I talk to federal employees all the time and many are surprised by the fact that their Social Security can be taxed in retirement.
After all, payments into the system (at least by employees) are made with after-tax dollars. Most people believe that it is simply unfair to have to pay taxes again after decades of paying into the system.
There are many speculations online about why this is so let’s dig a little deeper.
The first many decades during which the Social Social program operated, Social Security benefits were not taxed at all. But in the early 1980s, lawmakers had to find a way to fix a severely underfunded program.
One strategy that they used was to make a portion of Social Security benefits taxable.
At first, up to 50% of an individual’s Social Security benefit could be counted as taxable income.
Lawmakers’ reasoning behind this change stemmed from the fact that while the contributions made by the employee into the Social Security program is from after-tax money, the employer’s contributions on behalf of the employee is paid with pre-tax dollars.
So technically only 50% of Social Security contributions made on your behalf were made with pre-tax dollars and the government then chose to tax the other half in retirement.
But as many of you know, as the law stands today, as much as 85% of your Social Security benefits can now be taxable. So what changed?
In 1993, the law changed to make up to 85% of Social Security benefits taxable, but this time they had a different reason for the change. After running the numbers, they realized that the average worker only actually contributed about 15% of the total benefits that they would ultimately receive.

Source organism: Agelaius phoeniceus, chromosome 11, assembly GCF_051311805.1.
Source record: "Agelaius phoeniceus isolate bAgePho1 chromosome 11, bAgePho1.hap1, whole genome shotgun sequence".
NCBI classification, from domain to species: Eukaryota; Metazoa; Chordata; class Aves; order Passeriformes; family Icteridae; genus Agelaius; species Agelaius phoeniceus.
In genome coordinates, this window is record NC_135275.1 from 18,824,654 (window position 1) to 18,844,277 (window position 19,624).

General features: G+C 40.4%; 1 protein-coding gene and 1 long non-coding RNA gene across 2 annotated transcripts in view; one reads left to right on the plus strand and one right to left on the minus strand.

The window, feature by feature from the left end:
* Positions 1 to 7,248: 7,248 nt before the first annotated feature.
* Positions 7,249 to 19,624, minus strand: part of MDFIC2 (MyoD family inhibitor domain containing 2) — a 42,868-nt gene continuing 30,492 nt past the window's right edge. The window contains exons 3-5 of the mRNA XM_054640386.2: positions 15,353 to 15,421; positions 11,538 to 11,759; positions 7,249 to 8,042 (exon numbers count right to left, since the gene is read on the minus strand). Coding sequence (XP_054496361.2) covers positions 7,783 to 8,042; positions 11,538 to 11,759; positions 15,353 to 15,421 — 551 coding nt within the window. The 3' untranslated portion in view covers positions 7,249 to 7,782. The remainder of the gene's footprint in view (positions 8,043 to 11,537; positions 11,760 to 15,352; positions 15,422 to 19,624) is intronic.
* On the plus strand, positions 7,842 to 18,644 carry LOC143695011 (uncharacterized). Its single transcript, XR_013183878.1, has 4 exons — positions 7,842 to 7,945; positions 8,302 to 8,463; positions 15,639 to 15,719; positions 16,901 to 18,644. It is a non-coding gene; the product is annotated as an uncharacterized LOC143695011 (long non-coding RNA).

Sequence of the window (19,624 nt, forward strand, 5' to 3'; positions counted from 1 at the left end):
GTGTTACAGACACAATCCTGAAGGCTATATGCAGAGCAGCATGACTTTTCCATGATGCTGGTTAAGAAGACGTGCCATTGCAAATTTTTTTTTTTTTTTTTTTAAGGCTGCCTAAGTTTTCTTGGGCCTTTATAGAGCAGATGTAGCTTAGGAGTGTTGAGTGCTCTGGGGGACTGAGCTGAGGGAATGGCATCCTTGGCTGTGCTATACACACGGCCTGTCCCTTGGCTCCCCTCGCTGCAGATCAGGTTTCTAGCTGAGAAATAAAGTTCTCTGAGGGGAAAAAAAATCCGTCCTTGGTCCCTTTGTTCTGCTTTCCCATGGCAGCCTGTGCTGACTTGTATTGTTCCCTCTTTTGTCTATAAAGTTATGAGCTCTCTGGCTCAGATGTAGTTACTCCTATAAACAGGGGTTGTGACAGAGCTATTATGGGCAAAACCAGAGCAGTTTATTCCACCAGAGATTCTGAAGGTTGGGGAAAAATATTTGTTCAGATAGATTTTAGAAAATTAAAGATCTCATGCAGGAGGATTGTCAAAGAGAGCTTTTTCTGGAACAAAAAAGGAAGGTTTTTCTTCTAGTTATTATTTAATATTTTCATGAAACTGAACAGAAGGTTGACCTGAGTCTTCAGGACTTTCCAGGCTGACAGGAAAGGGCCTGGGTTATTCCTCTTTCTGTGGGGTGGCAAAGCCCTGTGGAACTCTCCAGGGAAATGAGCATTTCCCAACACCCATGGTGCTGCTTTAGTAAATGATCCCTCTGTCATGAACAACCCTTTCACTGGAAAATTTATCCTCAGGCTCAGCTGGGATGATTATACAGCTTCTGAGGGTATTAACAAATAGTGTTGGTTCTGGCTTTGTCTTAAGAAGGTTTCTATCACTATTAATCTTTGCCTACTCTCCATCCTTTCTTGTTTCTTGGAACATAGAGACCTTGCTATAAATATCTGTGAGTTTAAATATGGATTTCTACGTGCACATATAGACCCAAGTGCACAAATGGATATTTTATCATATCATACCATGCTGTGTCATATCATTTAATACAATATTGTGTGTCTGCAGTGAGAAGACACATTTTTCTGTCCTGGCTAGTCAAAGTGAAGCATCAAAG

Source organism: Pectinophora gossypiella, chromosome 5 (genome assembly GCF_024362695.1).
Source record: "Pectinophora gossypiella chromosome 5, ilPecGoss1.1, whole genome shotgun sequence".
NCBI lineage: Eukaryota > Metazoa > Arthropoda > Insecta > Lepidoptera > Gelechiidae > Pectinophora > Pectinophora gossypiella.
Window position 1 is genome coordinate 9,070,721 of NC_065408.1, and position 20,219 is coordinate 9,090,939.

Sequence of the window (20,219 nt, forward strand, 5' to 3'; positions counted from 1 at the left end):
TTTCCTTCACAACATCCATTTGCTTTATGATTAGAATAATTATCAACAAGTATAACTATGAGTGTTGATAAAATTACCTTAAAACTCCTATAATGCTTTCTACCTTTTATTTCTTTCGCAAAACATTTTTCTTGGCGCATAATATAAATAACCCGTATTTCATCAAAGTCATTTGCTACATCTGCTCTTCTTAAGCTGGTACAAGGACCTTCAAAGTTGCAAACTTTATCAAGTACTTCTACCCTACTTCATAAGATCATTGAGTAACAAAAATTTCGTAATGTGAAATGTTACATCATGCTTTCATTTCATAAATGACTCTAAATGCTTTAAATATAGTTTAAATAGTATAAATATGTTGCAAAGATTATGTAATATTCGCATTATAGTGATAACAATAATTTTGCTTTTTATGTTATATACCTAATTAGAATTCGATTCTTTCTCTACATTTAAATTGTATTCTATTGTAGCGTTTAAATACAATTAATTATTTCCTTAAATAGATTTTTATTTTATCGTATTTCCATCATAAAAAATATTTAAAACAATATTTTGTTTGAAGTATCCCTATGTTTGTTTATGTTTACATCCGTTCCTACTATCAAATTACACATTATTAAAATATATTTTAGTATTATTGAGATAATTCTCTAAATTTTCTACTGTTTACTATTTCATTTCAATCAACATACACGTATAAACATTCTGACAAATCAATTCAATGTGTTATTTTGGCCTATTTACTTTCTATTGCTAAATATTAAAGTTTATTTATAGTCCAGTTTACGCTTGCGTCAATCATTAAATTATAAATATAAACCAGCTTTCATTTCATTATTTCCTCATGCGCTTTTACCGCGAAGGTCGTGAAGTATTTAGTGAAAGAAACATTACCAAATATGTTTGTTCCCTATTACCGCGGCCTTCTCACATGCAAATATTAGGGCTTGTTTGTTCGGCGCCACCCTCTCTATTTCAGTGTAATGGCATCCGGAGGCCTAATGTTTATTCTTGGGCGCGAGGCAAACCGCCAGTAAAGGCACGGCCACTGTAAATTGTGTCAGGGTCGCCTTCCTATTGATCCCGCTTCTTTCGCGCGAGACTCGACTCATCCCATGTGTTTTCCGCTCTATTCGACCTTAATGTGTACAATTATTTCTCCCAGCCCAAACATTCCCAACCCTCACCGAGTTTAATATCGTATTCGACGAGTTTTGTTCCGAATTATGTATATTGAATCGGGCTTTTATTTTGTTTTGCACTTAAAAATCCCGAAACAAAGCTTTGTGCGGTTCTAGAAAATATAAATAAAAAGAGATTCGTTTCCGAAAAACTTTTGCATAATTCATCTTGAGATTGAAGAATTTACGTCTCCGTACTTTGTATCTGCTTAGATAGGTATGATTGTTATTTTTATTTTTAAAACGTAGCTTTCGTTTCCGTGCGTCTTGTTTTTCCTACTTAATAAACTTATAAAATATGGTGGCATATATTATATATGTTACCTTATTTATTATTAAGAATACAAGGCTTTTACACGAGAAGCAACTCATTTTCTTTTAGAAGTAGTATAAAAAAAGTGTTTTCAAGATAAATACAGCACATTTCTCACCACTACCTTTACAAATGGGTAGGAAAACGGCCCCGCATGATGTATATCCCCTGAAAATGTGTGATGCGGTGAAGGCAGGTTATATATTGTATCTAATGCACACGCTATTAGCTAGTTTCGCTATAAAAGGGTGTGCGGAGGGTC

For example, they estimated that if a worker received $500,000 in total benefits over their entire retirement, they only contributed about $75,000 over their career.
When You are Taxed Twice
Because of the current structure of the rules, most people will not be taxed twice on their Social Security benefits.
But if you had higher than average earnings during your career and your Social Security was subject to a 85% tax (this will depend on your other retirement income) then you may very well be paying taxes twice depending on how long you draw benefits.
The first time was when you paid after-tax money into the Social Security system and the second time when you paid taxes on Social Security benefits in retirement.
Oh the joys of having higher than average income!
Social Security can be a great benefit in retirement, but it is essential to know how much you’ll be able to enjoy after taxes. This way you’ll have a better idea of what you’ll actually be able to spend on your retirement travels and adventures.